The employer’s affirmative defense to sexual harassment claims – recognized by the Supreme Court in Faragher v. Boca Raton, 524 U.S. 775 (1998), and Burlington Indus. v. Ellerth, 524 U.S. 742 (1998) – does not apply if a supervisor’s harassment culminates in a “tangible employment action,” defined as a significant adverse change in employment status. In a rare court of appeals opinion presenting this issue, the Fourth Circuit reverses summary judgment and holds that to compel an employee either to sign a severance agreement or be fired may constitute such a tangible employment action.
Dulaney v. Packaging Corp. of America, No. 10-2316 (4th Cir. Mar. 12, 2012): Ms. Dulaney was hired as a temporary hourly employee. Bobby Mills, a “lead production worker,” had the authority over employees such as Dulaney “to assign work, send employees home early without pay, and assess them points pursuant to PCA’s progressive discipline system.” Mills allegedly pressured Dulaney into a series of unwanted sexual encounters at work. At some point, Mills began spreading sexual rumors about Dulaney at the plant, such as that she transmitted venereal disease.
Dulaney’s complaints to management came to naught:
“Dulaney complained about Mills’s derogatory remarks to his direct supervisor, Mike Bourne. Bourne responded to this complaint by reminding Dulaney that she was ‘replaceable.’ J.A. 48. Dulaney complained to Bourne on one other occasion. In early 2007, she had a dispute with Jane Vars, another employee at the plant. Vars had called Dulaney a ‘nigger lover’ and spread rumors similar to the one just described. J.A. 248. Bourne ‘laughed it off.’ J.A. 247. When Dulaney and Vars expressed their intent to take their dispute to a more senior supervisor, Donnie Woodward, Bourne threatened to fire them if they went over his head.”
Eventually, on November 2, 2007, Dulaney was called into a closed-door meeting and given a severance agreement to sign:
“Critical to this appeal, an internal PCA memorandum about Dulaney explains ‘[when the separation agreement is prepared . . . payroll automatically stops the employee’s pay as of the termination date stated in the agreement . . . Payroll coding is as follows: Employment status is ‘terminated’ . . . Termination Reason should be completed as Quit with Notice.'”
When she refused to sign, Bourne escorted her from the property, demanding tha she gather up her personal belongings and to relinquish her office key. Though formally invited to return to work, ultimately – during an later unemployment hearing described her status as “terminated.”
On these facts, the district court held that no adverse employment action had been taken.
The plaintiff, with an assist from the EEOC as amicus, wins reveral on appeal. The panel sets aside such questions as whether Mills was a “supervisor” and whether this would be properly classified as a “submission case,” i.e., one in which an employee submits to sexual abuse in order to retain his or her job. Instead, it cuts right to the question whether forcing the employee to choose between severance and outright discharge constituted a “tangible employment action.” The panel makes short work of this question. The record presented disputed factual issues about whether the offered severance package was an ultimatum:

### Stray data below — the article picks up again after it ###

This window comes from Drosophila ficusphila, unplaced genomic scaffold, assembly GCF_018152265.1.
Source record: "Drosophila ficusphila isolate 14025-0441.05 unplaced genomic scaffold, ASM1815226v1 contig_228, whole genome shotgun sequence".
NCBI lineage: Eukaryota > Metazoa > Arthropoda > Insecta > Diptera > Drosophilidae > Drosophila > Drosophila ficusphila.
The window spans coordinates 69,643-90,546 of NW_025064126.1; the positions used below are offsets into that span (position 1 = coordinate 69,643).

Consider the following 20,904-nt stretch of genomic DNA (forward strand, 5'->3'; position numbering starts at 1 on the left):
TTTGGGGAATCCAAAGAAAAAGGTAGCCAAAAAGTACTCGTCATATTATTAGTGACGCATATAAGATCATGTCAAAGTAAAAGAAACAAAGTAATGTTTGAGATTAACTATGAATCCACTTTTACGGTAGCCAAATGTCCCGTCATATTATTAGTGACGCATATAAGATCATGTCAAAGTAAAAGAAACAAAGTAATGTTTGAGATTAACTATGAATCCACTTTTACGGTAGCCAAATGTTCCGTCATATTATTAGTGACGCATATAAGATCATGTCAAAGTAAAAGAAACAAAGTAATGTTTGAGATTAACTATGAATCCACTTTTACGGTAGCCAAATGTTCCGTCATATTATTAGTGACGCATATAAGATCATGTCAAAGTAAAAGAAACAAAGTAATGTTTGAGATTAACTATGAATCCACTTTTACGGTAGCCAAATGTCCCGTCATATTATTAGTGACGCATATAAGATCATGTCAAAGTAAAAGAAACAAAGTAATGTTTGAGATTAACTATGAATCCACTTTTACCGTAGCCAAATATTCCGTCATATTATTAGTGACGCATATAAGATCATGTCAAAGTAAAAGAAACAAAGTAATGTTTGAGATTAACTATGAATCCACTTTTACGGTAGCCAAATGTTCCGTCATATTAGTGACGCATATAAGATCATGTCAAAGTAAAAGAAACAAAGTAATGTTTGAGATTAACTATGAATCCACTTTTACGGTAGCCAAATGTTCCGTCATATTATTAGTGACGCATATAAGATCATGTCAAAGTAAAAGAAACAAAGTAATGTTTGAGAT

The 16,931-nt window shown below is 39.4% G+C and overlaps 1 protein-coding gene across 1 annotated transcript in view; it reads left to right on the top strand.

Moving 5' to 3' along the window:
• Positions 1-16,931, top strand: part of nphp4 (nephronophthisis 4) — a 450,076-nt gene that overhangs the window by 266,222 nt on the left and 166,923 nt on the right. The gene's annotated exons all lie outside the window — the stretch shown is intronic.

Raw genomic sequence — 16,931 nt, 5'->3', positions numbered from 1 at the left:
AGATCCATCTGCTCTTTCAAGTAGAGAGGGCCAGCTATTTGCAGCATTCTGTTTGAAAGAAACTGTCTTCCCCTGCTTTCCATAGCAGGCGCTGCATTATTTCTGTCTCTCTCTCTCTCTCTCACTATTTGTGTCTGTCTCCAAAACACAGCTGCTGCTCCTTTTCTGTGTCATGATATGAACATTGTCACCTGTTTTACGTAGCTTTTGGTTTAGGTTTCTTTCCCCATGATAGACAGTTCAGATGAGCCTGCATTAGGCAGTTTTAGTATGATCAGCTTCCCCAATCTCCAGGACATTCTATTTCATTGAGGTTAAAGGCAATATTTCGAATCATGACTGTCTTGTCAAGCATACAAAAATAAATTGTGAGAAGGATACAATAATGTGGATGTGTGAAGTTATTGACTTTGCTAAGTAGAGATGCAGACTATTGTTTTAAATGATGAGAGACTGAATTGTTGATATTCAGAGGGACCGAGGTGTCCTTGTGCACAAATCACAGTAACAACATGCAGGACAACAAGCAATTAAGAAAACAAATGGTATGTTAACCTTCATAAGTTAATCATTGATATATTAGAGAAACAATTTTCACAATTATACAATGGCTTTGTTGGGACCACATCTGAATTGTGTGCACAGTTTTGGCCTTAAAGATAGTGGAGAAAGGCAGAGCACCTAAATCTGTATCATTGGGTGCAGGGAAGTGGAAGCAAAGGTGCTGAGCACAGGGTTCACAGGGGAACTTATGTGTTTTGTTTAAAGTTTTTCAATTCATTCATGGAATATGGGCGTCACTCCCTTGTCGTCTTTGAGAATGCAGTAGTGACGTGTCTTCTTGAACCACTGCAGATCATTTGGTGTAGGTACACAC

“According to Dulaney, whose testimony we must credit on summary judgment, Bright informed her that she would be fired if she did not sign the severance agreement. After she refused to do so, Bourne walked her to her locker, directed her to gather her lock and other belongings, took her key to the facility, then escorted her off the premises. Further, according to an internal memorandum, PCA stopped Dulaney’s payroll as of November 2, three days before Dulaney first saw the severance agreement. It would not be unreasonable for a jury to conclude, based upon this fact, that Dulaney had been terminated regardless of whether or not she signed the agreement.”
The court also holds that the tangible employment action needn’t be carried out by the harasser him/herself, provided that there is nexus between the harassment and the ultimate action, as arguably occurred here:
“[T]here is testimony that Bourne, the supervisor who escorted her from the premises on November 5, criticized and laughed at Dulaney first when she reported that Mills was making inappropriate sexual comments about her to her co-workers, again when she reported Mills’s physical harassment, and again when she reported that some co-workers continued to tease her about the sex-themed rumors initiated by Mills. Bourne’s treatment of Dulaney as she sought to report Mills’s sexual harassment and his subsequent involvement in her termination suggest a nexus between Mills’s harassment and her termination. Such questions are for the jury to decide.
As a postscript, it is curious that the panel could have written 17 pages on this topic without once citing (1) the most obviously pertinent authority, Pennsylvania State Police v. Suders, 124 S. Ct. 803 (2004), holding that constructive discharge may constitute a tangible employment action; or (2) the Older Workers Benefit Protection Act, which imposes the minimum 21-day acceptance/7-day cooling-off requirement for ADEA releases (29 U.S.C. § 626(f)(1)(E)(i) and (F)), causing employers to generally adopt that period as a default.